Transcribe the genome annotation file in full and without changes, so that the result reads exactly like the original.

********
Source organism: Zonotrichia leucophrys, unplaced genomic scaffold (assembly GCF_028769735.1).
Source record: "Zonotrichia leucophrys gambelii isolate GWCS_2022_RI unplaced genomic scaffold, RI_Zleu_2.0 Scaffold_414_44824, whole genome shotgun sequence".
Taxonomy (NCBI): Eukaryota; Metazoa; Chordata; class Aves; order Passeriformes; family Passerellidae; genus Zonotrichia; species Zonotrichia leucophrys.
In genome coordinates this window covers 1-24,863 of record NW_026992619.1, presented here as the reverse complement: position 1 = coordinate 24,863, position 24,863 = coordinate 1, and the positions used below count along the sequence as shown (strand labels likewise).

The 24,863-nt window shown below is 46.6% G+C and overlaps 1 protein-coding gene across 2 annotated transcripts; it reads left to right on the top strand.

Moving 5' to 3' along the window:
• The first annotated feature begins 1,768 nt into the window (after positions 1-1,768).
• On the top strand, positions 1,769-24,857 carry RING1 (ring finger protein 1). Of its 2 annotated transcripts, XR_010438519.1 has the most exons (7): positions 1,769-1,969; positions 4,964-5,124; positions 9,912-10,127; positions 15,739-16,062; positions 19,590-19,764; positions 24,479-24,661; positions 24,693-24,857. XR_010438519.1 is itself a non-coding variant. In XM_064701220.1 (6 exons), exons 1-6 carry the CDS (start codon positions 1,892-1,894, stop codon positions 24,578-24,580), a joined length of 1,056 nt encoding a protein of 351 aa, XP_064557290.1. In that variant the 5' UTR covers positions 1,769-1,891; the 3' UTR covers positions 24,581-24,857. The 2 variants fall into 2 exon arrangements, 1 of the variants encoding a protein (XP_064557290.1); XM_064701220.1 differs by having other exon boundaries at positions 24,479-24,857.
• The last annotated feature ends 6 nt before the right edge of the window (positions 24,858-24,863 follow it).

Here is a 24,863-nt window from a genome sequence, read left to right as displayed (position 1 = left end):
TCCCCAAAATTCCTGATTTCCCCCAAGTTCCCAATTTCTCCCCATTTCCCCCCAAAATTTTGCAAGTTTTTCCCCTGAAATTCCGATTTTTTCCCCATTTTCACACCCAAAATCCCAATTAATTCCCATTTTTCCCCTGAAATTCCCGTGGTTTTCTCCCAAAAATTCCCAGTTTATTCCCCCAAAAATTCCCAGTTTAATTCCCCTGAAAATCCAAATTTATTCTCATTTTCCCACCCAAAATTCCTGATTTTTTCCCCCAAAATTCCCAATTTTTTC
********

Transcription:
Source organism: Zonotrichia leucophrys, unplaced genomic scaffold (assembly GCF_028769735.1).
Source record: "Zonotrichia leucophrys gambelii isolate GWCS_2022_RI unplaced genomic scaffold, RI_Zleu_2.0 Scaffold_414_44824, whole genome shotgun sequence".
Taxonomy (NCBI): Eukaryota; Metazoa; Chordata; class Aves; order Passeriformes; family Passerellidae; genus Zonotrichia; species Zonotrichia leucophrys.
In genome coordinates this window covers 1-24,863 of record NW_026992619.1, presented here as the reverse complement: position 1 = coordinate 24,863, position 24,863 = coordinate 1, and the positions used below count along the sequence as shown (strand labels likewise).

The 24,863-nt window shown below is 46.6% G+C and overlaps 1 protein-coding gene across 2 annotated transcripts; it reads left to right on the top strand.

Moving 5' to 3' along the window:
• The first annotated feature begins 1,768 nt into the window (after positions 1-1,768).
• On the top strand, positions 1,769-24,857 carry RING1 (ring finger protein 1). Of its 2 annotated transcripts, XR_010438519.1 has the most exons (7): positions 1,769-1,969; positions 4,964-5,124; positions 9,912-10,127; positions 15,739-16,062; positions 19,590-19,764; positions 24,479-24,661; positions 24,693-24,857. XR_010438519.1 is itself a non-coding variant. In XM_064701220.1 (6 exons), exons 1-6 carry the CDS (start codon positions 1,892-1,894, stop codon positions 24,578-24,580), a joined length of 1,056 nt encoding a protein of 351 aa, XP_064557290.1. In that variant the 5' UTR covers positions 1,769-1,891; the 3' UTR covers positions 24,581-24,857. The 2 variants fall into 2 exon arrangements, 1 of the variants encoding a protein (XP_064557290.1); XM_064701220.1 differs by having other exon boundaries at positions 24,479-24,857.
• The last annotated feature ends 6 nt before the right edge of the window (positions 24,858-24,863 follow it).

Here is a 24,863-nt window from a genome sequence, read left to right as displayed (position 1 = left end):
TCCCCAAAATTCCTGATTTCCCCCAAGTTCCCAATTTCTCCCCATTTCCCCCCAAAATTTTGCAAGTTTTTCCCCTGAAATTCCGATTTTTTCCCCATTTTCACACCCAAAATCCCAATTAATTCCCATTTTTCCCCTGAAATTCCCGTGGTTTTCTCCCAAAAATTCCCAGTTTATTCCCCCAAAAATTCCCAGTTTAATTCCCCTGAAAATCCAAATTTATTCTCATTTTCCCACCCAAAATTCCTGATTTTTTCCCCCAAAATTCCCAATTTTTTC